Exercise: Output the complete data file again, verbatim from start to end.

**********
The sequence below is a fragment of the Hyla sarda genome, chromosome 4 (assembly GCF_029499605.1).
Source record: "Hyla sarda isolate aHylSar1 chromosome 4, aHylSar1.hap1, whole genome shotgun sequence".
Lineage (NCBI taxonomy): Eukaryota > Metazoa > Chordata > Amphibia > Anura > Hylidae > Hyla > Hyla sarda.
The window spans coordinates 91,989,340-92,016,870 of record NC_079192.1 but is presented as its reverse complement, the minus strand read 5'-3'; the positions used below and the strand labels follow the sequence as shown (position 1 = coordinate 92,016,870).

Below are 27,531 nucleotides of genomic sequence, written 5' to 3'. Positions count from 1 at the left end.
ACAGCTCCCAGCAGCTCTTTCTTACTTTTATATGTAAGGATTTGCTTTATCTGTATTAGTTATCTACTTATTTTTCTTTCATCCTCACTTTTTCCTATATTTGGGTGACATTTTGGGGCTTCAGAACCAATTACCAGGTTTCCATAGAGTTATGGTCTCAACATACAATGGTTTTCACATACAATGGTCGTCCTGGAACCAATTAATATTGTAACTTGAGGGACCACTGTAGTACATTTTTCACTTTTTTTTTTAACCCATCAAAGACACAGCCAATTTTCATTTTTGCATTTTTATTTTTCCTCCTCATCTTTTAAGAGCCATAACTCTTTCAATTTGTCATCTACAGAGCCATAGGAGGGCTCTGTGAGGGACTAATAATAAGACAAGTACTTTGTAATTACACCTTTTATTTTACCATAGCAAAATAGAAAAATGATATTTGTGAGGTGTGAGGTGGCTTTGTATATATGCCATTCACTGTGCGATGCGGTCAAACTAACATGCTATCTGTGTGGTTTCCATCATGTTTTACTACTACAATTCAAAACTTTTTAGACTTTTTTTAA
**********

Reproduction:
The sequence below is a fragment of the Hyla sarda genome, chromosome 4 (assembly GCF_029499605.1).
Source record: "Hyla sarda isolate aHylSar1 chromosome 4, aHylSar1.hap1, whole genome shotgun sequence".
Lineage (NCBI taxonomy): Eukaryota > Metazoa > Chordata > Amphibia > Anura > Hylidae > Hyla > Hyla sarda.
The window spans coordinates 91,989,340-92,016,870 of record NC_079192.1 but is presented as its reverse complement, the minus strand read 5'-3'; the positions used below and the strand labels follow the sequence as shown (position 1 = coordinate 92,016,870).

Below are 27,531 nucleotides of genomic sequence, written 5' to 3'. Positions count from 1 at the left end.
ACAGCTCCCAGCAGCTCTTTCTTACTTTTATATGTAAGGATTTGCTTTATCTGTATTAGTTATCTACTTATTTTTCTTTCATCCTCACTTTTTCCTATATTTGGGTGACATTTTGGGGCTTCAGAACCAATTACCAGGTTTCCATAGAGTTATGGTCTCAACATACAATGGTTTTCACATACAATGGTCGTCCTGGAACCAATTAATATTGTAACTTGAGGGACCACTGTAGTACATTTTTCACTTTTTTTTTTAACCCATCAAAGACACAGCCAATTTTCATTTTTGCATTTTTATTTTTCCTCCTCATCTTTTAAGAGCCATAACTCTTTCAATTTGTCATCTACAGAGCCATAGGAGGGCTCTGTGAGGGACTAATAATAAGACAAGTACTTTGTAATTACACCTTTTATTTTACCATAGCAAAATAGAAAAATGATATTTGTGAGGTGTGAGGTGGCTTTGTATATATGCCATTCACTGTGCGATGCGGTCAAACTAACATGCTATCTGTGTGGTTTCCATCATGTTTTACTACTACAATTCAAAACTTTTTAGACTTTTTTTAA